I swapped out the original wooden knobs for some pretty glass knobs.  I buy these knobs in bulk from D Lawless Hardware.  I am exaggerating only slightly when I say ‘in bulk’, but I do order them by the dozen so that I always have them on hand.  I also buy three different sizes.  This is the middle size, or 1 1/4″.

I love using the glass knobs on pieces with the transfers because they disappear a bit and don’t interfere with the detail of the transfer itself.

Here’s one more look at that pretty pop of mint green on the inner drawers.

And there you have it.  It may not be milk paint, but I still think it turned out beautiful in the end.

 If you need a garden themed linen press dresser and you live near the Twin Cities, be sure to check out my ‘available for local sale’ page for more details.

a complete and total fraud.

Remember the pretty sea glass dressing table that I shared a couple of weeks ago?  I mentioned at the time that there were three pieces that I picked up together that night.  Today I’m sharing a story about the 2nd piece, a linen press dresser.

There are four more drawers behind those doors.  Whenever a dresser has drawers behind doors I call it a linen press.  I’m not sure if that is technically accurate, but it works for me.

Since I had so much fun layering milk paint on the desk I painted during milk paint madness week, I decided to try that again on this piece.

So I began with removing the knobs, sanding the piece, cleaning it well and then painting a base coat of Homestead House milk paint in Texas Rose.  I painted the entire outside of the piece, as well as the four inner drawers, both inside and out.  My plan was to use the Texas Rose as a base coat under some Miss Mustard Seed Linen on the outside, but leave the inner drawers in this pretty rosy color.

I’d never used this color before, so before I started I painted a test board in it and tried out a couple of different top coat options.  As you can see, the topcoat can really make a difference in the look of this color.  I wanted to see what my options looked like before I made a decision.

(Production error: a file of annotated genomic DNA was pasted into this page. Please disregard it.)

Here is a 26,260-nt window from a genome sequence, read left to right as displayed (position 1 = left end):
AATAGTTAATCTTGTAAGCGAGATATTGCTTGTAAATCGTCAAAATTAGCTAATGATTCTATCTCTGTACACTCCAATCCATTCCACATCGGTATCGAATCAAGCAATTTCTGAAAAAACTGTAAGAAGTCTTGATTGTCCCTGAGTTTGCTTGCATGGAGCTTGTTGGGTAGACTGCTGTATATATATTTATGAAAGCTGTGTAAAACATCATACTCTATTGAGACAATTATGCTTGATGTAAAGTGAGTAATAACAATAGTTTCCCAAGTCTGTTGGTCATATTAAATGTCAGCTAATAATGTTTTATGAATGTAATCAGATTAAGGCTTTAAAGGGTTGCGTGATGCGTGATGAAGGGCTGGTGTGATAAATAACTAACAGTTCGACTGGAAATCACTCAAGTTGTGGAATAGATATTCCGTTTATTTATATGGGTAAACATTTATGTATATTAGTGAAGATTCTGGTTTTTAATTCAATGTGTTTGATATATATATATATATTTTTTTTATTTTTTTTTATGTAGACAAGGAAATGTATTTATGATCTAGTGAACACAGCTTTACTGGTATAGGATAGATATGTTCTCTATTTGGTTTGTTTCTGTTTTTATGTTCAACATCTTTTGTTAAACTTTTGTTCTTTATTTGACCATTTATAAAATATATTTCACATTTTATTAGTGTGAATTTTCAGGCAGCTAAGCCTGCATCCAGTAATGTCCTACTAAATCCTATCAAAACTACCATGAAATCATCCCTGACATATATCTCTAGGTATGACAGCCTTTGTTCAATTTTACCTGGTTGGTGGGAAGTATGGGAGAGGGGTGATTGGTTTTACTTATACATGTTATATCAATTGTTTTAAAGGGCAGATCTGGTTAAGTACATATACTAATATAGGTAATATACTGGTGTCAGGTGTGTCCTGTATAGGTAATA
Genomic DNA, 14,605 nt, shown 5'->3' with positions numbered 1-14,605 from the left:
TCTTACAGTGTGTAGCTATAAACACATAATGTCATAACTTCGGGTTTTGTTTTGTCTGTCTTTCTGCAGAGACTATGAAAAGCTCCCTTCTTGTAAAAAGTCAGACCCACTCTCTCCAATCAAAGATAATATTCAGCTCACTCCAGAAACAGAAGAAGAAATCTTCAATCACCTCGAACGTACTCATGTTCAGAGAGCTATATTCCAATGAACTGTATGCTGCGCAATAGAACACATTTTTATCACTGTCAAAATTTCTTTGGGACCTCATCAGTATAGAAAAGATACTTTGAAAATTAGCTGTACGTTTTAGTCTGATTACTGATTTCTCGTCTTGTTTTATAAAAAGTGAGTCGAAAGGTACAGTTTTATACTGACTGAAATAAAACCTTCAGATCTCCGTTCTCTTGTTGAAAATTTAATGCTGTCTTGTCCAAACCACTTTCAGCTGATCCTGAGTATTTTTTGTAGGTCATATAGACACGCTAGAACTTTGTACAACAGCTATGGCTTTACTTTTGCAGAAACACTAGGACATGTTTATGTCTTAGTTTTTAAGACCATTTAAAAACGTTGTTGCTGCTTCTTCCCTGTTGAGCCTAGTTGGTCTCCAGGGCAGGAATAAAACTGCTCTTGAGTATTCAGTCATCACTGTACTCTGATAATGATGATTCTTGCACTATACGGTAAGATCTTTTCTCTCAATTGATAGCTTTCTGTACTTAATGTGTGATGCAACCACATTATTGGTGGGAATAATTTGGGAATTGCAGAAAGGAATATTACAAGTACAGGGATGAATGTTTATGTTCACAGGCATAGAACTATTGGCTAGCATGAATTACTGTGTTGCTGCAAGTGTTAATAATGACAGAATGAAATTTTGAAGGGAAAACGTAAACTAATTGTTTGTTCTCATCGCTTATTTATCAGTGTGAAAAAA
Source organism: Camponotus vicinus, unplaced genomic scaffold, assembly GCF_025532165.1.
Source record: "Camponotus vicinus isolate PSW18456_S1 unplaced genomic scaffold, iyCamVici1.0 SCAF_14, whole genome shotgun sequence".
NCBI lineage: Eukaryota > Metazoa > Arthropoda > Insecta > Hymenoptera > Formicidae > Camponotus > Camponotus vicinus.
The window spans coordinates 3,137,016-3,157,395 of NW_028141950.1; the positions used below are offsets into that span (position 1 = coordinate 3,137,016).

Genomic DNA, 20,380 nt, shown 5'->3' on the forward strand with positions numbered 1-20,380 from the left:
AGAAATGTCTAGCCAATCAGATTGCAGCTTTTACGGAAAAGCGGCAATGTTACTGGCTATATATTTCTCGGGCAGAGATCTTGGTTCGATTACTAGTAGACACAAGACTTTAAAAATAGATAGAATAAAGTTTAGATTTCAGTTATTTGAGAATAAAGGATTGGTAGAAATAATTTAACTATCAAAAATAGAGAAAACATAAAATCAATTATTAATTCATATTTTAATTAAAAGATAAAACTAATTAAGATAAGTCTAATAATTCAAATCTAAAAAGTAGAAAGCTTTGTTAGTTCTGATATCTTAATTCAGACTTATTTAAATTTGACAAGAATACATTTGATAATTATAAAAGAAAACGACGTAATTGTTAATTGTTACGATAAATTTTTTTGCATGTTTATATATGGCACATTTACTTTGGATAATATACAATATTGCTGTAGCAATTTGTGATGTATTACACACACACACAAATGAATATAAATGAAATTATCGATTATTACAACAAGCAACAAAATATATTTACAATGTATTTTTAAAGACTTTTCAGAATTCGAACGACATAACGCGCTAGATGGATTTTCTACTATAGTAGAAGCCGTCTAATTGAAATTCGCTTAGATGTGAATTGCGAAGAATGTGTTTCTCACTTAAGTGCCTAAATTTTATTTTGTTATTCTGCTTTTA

Before moving on to my final color, the Linen, I decided to layer another color under it.  I went through my mostly used bags of milk paint to see what I had and pulled out Homestead House’s Upper Canada Green.  I only had a couple of tablespoons of this paint left, so I mixed it up.  I thought this would be a good opportunity for me to show you what I mean when I tell you to let your milk paint sit for 5 – 10 minutes to be sure all of the pigments are dissolved.

Here is how the paint looked before any mixing at all, just the water and the powder in a cup.

See all of those flecks of blue pigment floating around?  They still need to dissolve.

Here’s is the paint after an initial stir …

You can still see a few darker flecks of color and the overall color is pretty yellowish.

But after waiting five minutes and giving it another stir, you start to see true color of the Upper Canada Green as those blue pigments are finally dissolving.

You can see why you don’t want to start painting before those pigments are all fully dissolved.  You can end up with an entirely different color.

OK.  So you might be wondering at this point why I have mixed up a couple of tablespoons of my next color since this is clearly not going to be enough paint for the entire thing.

This is another little trick I want to show you.  I had someone comment that they hated wasting milk paint for a layer of color that was barely going to show on the finished piece.  I totally get that.  So here’s what you do.  Instead of painting the entire piece in your second color, just paint it over the areas where you want to see it peeking through your distressing/chipping.

So far, so good, or so I thought.

The paint looks pretty well adhered in that photo, doesn’t it?  There were a couple of chippy spots on the legs, but that was about it.

However, fast forward about 18 hours.  The next morning the dresser was chipping pretty much everywhere.  Ugh.  I decided all was not lost, I would just sand it well to get all of the chipping paint off and create a better base for the final color.  So I sanded, vacuumed and then painted on a coat of Miss Mustard Seed’s Linen.

As the Linen started to dry I could see that it was continuing to chip.  In fact, it was chipping even more than before.  And it was chipping all the way down to the wood.  My work applying the layered colors was all just flaking right off.

Ugh.  This was the moment when I felt like a complete and total fraud.  I’d just spent a full week here on my blog proclaiming to be an expert on milk paint and now my own milk paint project was turning into a complete disaster.  Was this the universe’s way of keeping me humble?  Reminding me that I don’t know everything and no matter how much experience I have with milk paint it can still totally backfire on me.

I was mentally beating myself up and wanting to just kick the dresser to the curb.  Suddenly a bonfire seemed like a great idea.

Or maybe I could just hide the dresser under a sheet and never mention it to anyone.  I told Mr. Q I was going to sand it down, paint it with chalk paint and never, ever tell anyone that I’d initially tried to paint it with milk paint and it was a complete failure.

  Instead I did what I usually do in these situations.  I walked away.  I pushed the dresser into a corner and decided to give it a couple of days to think about its behavior.